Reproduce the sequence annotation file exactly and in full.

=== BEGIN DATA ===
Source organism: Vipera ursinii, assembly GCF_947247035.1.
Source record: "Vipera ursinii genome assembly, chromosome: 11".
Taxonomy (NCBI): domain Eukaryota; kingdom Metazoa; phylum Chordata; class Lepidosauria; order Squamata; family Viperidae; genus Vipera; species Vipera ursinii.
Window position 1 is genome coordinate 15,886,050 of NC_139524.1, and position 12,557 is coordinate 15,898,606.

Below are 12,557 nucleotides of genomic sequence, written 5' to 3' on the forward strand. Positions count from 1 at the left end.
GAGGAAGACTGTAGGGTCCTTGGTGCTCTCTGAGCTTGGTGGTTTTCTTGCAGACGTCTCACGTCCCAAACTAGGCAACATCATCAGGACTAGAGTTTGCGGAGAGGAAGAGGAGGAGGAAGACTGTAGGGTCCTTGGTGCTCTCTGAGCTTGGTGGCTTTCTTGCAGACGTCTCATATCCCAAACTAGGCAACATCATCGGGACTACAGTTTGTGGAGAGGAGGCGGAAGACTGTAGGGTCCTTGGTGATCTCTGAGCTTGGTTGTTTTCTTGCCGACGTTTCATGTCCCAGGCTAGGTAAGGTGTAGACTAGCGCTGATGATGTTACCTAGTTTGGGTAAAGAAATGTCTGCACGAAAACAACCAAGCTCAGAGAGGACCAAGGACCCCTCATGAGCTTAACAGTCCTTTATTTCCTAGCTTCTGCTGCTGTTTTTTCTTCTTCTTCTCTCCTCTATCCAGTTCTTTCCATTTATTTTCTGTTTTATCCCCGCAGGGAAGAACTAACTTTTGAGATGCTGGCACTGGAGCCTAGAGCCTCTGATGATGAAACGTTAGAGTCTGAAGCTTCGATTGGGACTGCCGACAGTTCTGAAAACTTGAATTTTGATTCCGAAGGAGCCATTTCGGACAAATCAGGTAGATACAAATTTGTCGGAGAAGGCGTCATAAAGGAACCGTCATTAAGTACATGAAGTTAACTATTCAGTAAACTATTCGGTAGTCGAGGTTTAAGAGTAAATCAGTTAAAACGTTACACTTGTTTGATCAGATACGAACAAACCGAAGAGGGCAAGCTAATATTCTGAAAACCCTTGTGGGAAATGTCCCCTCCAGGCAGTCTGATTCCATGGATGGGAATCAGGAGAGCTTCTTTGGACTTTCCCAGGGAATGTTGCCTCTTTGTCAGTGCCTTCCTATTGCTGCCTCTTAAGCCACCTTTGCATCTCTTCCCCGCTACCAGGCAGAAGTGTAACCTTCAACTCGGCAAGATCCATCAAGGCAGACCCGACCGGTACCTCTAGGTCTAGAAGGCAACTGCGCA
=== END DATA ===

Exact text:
Source organism: Vipera ursinii, assembly GCF_947247035.1.
Source record: "Vipera ursinii genome assembly, chromosome: 11".
Taxonomy (NCBI): domain Eukaryota; kingdom Metazoa; phylum Chordata; class Lepidosauria; order Squamata; family Viperidae; genus Vipera; species Vipera ursinii.
Window position 1 is genome coordinate 15,886,050 of NC_139524.1, and position 12,557 is coordinate 15,898,606.

Below are 12,557 nucleotides of genomic sequence, written 5' to 3' on the forward strand. Positions count from 1 at the left end.
GAGGAAGACTGTAGGGTCCTTGGTGCTCTCTGAGCTTGGTGGTTTTCTTGCAGACGTCTCACGTCCCAAACTAGGCAACATCATCAGGACTAGAGTTTGCGGAGAGGAAGAGGAGGAGGAAGACTGTAGGGTCCTTGGTGCTCTCTGAGCTTGGTGGCTTTCTTGCAGACGTCTCATATCCCAAACTAGGCAACATCATCGGGACTACAGTTTGTGGAGAGGAGGCGGAAGACTGTAGGGTCCTTGGTGATCTCTGAGCTTGGTTGTTTTCTTGCCGACGTTTCATGTCCCAGGCTAGGTAAGGTGTAGACTAGCGCTGATGATGTTACCTAGTTTGGGTAAAGAAATGTCTGCACGAAAACAACCAAGCTCAGAGAGGACCAAGGACCCCTCATGAGCTTAACAGTCCTTTATTTCCTAGCTTCTGCTGCTGTTTTTTCTTCTTCTTCTCTCCTCTATCCAGTTCTTTCCATTTATTTTCTGTTTTATCCCCGCAGGGAAGAACTAACTTTTGAGATGCTGGCACTGGAGCCTAGAGCCTCTGATGATGAAACGTTAGAGTCTGAAGCTTCGATTGGGACTGCCGACAGTTCTGAAAACTTGAATTTTGATTCCGAAGGAGCCATTTCGGACAAATCAGGTAGATACAAATTTGTCGGAGAAGGCGTCATAAAGGAACCGTCATTAAGTACATGAAGTTAACTATTCAGTAAACTATTCGGTAGTCGAGGTTTAAGAGTAAATCAGTTAAAACGTTACACTTGTTTGATCAGATACGAACAAACCGAAGAGGGCAAGCTAATATTCTGAAAACCCTTGTGGGAAATGTCCCCTCCAGGCAGTCTGATTCCATGGATGGGAATCAGGAGAGCTTCTTTGGACTTTCCCAGGGAATGTTGCCTCTTTGTCAGTGCCTTCCTATTGCTGCCTCTTAAGCCACCTTTGCATCTCTTCCCCGCTACCAGGCAGAAGTGTAACCTTCAACTCGGCAAGATCCATCAAGGCAGACCCGACCGGTACCTCTAGGTCTAGAAGGCAACTGCGCA